Closed for Business

DC's oldest bar, Nob Hill, shuts its doors after 50 years

Nob Hill, the oldest gay bar in Washington and one of the oldest black gay bars in the country, closed its doors on February 1, 2004, according to owner Robert Jones.

”The business has fallen off,” Jones told Metro Weekly. ”That’s why I’ve chosen to close.”

In recent months, Nob Hill had been charged with and fined for a number of code violations by the city’s Alcoholic Beverage Regulation Administration (ABRA). The violations included providing entertainment by nude dancers, failure to provide an ABRA investigator with access to books and records, and charging entrance fee without a public hall license.

Jones declined to comment on the ABRA charges or to elaborate on his decision to close the fifty-year-old bar. In a letter received by ABRA on February 5, Jones outlined the steps taken by the bar to address the charges, and that he was ”willing to pay $1,500 in fines for not being in compliance of the D.C. Official Code at the times of the citations.”


In his letter, Jones notified ABRA that he planned to close the bar as of February 1, and that he was preparing to sell the business.

”The closing of the Nob Hill Restaurant is an historic loss,” the Rainbow History Project said in a statement. Rainbow History collects oral and written histories of the Washington, D.C. gay, lesbian, bisexual and transgender community. ”The loss is not just to D.C.’s African-American gay community, or the whole local gay community, but to the national gay community.”

The group cited the history of ownership of Nob Hill as one of its historically significant aspects.

”Part of Nob Hill’s uniqueness lies in the fact that it has been owned by African-Americans, a point not true of many other clubs serving the African-American GLBT community. Nob Hill has been for and by African-Americans for nearly five decades.”

”It was the one location that mature men could go and feel comfortable and not worry about the attitudes of the younger generation,” said Elbert Barnes, Operations Manager at Us Helping Us.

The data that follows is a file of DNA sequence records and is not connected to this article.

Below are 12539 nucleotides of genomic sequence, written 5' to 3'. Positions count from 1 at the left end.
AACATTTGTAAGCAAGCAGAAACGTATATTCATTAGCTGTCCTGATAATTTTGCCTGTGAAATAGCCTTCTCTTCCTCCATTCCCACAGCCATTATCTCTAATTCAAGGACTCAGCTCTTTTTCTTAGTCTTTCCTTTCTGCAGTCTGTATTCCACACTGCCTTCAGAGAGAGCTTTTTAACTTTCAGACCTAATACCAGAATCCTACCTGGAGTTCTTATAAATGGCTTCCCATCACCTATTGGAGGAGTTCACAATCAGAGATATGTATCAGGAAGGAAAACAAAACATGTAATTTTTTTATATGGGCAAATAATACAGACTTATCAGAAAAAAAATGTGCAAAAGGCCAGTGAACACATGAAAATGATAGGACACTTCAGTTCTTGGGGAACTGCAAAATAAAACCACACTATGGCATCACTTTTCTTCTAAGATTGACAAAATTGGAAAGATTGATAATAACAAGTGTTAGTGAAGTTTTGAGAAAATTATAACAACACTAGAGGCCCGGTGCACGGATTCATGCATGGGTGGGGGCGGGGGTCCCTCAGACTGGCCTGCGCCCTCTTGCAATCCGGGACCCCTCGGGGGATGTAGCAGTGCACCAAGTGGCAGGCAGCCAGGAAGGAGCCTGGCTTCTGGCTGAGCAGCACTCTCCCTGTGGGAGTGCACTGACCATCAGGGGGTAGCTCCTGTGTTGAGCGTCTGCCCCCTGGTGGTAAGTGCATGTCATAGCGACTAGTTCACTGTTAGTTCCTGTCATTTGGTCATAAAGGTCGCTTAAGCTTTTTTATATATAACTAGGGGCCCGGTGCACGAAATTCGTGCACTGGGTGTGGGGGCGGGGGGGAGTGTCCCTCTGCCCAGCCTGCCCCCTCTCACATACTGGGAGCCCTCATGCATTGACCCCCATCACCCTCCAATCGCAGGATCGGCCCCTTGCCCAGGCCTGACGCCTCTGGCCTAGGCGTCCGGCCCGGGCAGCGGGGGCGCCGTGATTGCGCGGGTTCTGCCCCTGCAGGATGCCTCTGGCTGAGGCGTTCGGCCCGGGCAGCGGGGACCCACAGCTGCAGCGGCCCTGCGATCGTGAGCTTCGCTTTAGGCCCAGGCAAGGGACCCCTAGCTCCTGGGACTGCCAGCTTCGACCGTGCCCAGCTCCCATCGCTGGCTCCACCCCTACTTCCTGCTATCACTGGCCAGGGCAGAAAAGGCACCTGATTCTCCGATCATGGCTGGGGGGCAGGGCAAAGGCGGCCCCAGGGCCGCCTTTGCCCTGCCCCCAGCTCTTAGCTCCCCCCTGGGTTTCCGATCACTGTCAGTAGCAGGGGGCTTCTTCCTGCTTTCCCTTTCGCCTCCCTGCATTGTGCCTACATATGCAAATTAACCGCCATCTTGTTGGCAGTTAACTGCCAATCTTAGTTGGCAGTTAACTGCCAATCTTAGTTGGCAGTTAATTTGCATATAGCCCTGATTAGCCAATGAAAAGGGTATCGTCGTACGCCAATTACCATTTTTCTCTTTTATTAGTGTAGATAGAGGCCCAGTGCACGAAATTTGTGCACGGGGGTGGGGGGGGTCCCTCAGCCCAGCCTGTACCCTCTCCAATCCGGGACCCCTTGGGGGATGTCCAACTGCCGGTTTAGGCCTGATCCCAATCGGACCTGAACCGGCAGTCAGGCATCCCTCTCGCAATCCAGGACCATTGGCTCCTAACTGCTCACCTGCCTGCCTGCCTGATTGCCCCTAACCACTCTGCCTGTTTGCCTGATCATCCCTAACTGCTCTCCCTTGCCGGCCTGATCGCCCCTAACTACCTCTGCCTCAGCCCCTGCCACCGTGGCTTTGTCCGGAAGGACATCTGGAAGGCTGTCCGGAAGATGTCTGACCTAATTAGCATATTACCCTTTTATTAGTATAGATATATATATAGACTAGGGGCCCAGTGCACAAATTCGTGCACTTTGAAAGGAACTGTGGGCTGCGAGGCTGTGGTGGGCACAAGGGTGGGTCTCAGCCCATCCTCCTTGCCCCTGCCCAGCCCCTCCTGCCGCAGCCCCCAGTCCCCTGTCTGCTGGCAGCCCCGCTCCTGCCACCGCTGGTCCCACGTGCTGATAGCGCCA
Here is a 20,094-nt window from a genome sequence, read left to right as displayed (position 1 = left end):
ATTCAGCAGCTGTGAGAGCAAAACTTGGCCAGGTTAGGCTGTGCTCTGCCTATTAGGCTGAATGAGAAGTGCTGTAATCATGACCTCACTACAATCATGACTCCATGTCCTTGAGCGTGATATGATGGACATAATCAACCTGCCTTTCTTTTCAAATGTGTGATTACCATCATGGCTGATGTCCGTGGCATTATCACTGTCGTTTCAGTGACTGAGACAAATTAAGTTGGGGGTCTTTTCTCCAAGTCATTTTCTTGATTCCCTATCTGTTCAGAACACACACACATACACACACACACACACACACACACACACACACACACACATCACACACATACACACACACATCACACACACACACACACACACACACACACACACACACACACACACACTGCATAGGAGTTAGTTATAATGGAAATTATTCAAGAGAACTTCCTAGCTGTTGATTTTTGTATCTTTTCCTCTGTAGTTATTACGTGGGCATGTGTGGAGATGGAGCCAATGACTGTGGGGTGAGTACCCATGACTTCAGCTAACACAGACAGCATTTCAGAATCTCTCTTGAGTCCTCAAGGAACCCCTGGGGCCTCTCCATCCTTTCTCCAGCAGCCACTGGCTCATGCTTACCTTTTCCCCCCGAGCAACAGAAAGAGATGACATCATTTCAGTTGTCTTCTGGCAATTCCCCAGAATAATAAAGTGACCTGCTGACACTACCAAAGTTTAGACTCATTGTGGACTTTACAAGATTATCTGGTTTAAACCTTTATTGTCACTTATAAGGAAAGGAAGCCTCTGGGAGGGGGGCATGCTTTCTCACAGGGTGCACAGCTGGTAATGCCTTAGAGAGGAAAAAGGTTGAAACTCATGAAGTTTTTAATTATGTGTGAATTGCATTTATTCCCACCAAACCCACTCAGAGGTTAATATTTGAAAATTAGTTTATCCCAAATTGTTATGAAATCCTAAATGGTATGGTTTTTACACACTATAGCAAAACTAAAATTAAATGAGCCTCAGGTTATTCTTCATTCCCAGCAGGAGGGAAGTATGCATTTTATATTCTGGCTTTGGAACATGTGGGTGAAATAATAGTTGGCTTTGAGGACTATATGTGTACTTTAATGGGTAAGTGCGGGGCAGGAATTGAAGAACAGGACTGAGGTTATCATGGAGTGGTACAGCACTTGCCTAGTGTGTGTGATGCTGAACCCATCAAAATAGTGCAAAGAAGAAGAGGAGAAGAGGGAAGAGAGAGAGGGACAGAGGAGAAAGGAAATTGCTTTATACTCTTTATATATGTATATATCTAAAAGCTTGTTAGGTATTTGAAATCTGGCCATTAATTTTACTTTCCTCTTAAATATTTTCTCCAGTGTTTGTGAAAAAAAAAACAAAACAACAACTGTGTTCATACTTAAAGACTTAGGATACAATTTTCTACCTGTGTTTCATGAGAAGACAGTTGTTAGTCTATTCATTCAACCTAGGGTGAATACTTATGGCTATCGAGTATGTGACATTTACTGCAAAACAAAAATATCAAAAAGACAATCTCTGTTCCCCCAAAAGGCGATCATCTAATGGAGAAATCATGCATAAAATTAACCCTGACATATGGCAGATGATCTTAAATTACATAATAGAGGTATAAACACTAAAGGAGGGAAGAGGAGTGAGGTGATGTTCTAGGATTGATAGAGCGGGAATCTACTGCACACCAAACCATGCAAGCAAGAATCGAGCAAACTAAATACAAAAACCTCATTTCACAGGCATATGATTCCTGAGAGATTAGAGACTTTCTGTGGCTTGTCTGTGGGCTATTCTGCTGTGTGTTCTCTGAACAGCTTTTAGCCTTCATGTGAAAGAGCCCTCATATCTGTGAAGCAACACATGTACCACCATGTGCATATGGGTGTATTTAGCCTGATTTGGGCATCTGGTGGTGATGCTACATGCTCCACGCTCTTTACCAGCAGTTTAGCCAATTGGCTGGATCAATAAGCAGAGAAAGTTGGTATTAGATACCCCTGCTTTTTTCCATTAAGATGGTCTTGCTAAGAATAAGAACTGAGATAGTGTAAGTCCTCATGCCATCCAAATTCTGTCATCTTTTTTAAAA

”Happy hour at Nob Hill always catered to the middle aged, middle class black gay man,” said community activist Phil Pannell, explaining how the bar earned the nickname ”The Wrinkle Room.”

”It attracted a lot of hustlers as well,” added longtime Nob Hill patron Michael ”Micci” Sainte-Andress, who said that its closing was ”lamentable.”

The charges against Nob Hill were the result of a report by an ABRA inspector, according to ABRA community resource officer Cynthia W. Simms. She said ABRA was unaware of any neighborhood complaints connected to the agency’s charges.

According to ABRA, Jones has asked to put the establishment’s liquor license in safe keeping with the agency. However, should Jones pay the fines and any other fees that may apply to maintaining the license, he could reopen the business with that license. Otherwise, the license would go to a new owner if the business is sold.

Jones, an owner of Nob Hill for almost fifteen years, received the Local Business of the Year Award at the 2003 Black Lesbian and Gay Pride Day.

”I feel really troubled about Nob Hill closing,” said Earl D. Fowlkes, president of Black Lesbian and Gay Pride Day. ”The Black LGBT community has so few institutions, anytime we lose one, it’s a loss to our community.”

In an interview last May with Metro Weekly, Jones said Nob Hill’s niche as a black-owned and operated bar for gay men gave it a special role in the black gay community.

”I think there’s a time for mixing, and there’s a time I think that you want to have your own like kind with you, and that’s all you want.”

Jones also said in the interview, ”I think there’s still a market for neighborhood bars. I think everybody likes going to warehouse bars, but every now and then I think neighborhood bars do offer a certain kind of comfort level.”

”Nob Hill was basically a house party that charged a cover,” said Pannell, noting that some of the longtime regulars even had their own personal goblets.

When informed that Jones may be looking for a buyer, Pannell laughed. ”I should buy the place,” he said ”Lord knows, I spent enough money there.”

Randy Shulman is Metro Weekly's Publisher and Editor-in-Chief. He can be reached at rshulman@metroweekly.com.

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